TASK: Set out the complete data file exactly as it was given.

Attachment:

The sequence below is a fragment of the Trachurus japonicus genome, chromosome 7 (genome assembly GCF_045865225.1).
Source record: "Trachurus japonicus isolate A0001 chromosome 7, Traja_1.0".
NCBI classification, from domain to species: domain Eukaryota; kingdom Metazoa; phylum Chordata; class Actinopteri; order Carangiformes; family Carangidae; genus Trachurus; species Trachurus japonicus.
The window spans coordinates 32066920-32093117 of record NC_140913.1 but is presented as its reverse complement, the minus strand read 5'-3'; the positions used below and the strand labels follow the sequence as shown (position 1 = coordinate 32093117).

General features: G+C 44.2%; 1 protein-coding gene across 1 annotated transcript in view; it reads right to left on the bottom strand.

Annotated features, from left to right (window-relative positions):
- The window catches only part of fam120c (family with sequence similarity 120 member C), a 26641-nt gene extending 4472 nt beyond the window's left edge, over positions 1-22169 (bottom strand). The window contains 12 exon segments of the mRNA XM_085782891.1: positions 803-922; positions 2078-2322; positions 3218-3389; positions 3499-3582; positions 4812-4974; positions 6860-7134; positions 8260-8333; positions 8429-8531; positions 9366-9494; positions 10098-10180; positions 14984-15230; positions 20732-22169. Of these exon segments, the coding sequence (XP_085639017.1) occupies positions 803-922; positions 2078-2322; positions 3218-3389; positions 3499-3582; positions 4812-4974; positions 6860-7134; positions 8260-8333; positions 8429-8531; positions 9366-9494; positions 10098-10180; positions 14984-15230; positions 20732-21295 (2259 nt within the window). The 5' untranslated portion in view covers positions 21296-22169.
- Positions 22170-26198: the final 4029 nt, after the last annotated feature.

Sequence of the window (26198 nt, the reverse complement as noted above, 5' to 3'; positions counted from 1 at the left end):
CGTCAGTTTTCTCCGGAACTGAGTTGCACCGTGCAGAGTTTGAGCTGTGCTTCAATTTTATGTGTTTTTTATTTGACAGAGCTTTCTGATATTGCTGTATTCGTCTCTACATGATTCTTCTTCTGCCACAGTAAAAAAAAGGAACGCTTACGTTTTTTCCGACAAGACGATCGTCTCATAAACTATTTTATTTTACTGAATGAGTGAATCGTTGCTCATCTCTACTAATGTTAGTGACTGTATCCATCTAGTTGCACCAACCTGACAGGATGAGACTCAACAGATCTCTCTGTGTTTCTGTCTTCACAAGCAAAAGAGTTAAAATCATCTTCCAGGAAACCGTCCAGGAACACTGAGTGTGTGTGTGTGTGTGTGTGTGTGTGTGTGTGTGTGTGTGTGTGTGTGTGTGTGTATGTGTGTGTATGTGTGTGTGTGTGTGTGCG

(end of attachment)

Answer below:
The sequence below is a fragment of the Trachurus japonicus genome, chromosome 7 (genome assembly GCF_045865225.1).
Source record: "Trachurus japonicus isolate A0001 chromosome 7, Traja_1.0".
NCBI classification, from domain to species: domain Eukaryota; kingdom Metazoa; phylum Chordata; class Actinopteri; order Carangiformes; family Carangidae; genus Trachurus; species Trachurus japonicus.
The window spans coordinates 32066920-32093117 of record NC_140913.1 but is presented as its reverse complement, the minus strand read 5'-3'; the positions used below and the strand labels follow the sequence as shown (position 1 = coordinate 32093117).

General features: G+C 44.2%; 1 protein-coding gene across 1 annotated transcript in view; it reads right to left on the bottom strand.

Annotated features, from left to right (window-relative positions):
- The window catches only part of fam120c (family with sequence similarity 120 member C), a 26641-nt gene extending 4472 nt beyond the window's left edge, over positions 1-22169 (bottom strand). The window contains 12 exon segments of the mRNA XM_085782891.1: positions 803-922; positions 2078-2322; positions 3218-3389; positions 3499-3582; positions 4812-4974; positions 6860-7134; positions 8260-8333; positions 8429-8531; positions 9366-9494; positions 10098-10180; positions 14984-15230; positions 20732-22169. Of these exon segments, the coding sequence (XP_085639017.1) occupies positions 803-922; positions 2078-2322; positions 3218-3389; positions 3499-3582; positions 4812-4974; positions 6860-7134; positions 8260-8333; positions 8429-8531; positions 9366-9494; positions 10098-10180; positions 14984-15230; positions 20732-21295 (2259 nt within the window). The 5' untranslated portion in view covers positions 21296-22169.
- Positions 22170-26198: the final 4029 nt, after the last annotated feature.

Sequence of the window (26198 nt, the reverse complement as noted above, 5' to 3'; positions counted from 1 at the left end):
CGTCAGTTTTCTCCGGAACTGAGTTGCACCGTGCAGAGTTTGAGCTGTGCTTCAATTTTATGTGTTTTTTATTTGACAGAGCTTTCTGATATTGCTGTATTCGTCTCTACATGATTCTTCTTCTGCCACAGTAAAAAAAAGGAACGCTTACGTTTTTTCCGACAAGACGATCGTCTCATAAACTATTTTATTTTACTGAATGAGTGAATCGTTGCTCATCTCTACTAATGTTAGTGACTGTATCCATCTAGTTGCACCAACCTGACAGGATGAGACTCAACAGATCTCTCTGTGTTTCTGTCTTCACAAGCAAAAGAGTTAAAATCATCTTCCAGGAAACCGTCCAGGAACACTGAGTGTGTGTGTGTGTGTGTGTGTGTGTGTGTGTGTGTGTGTGTGTGTGTGTGTGTGTATGTGTGTGTATGTGTGTGTGTGTGTGTGCG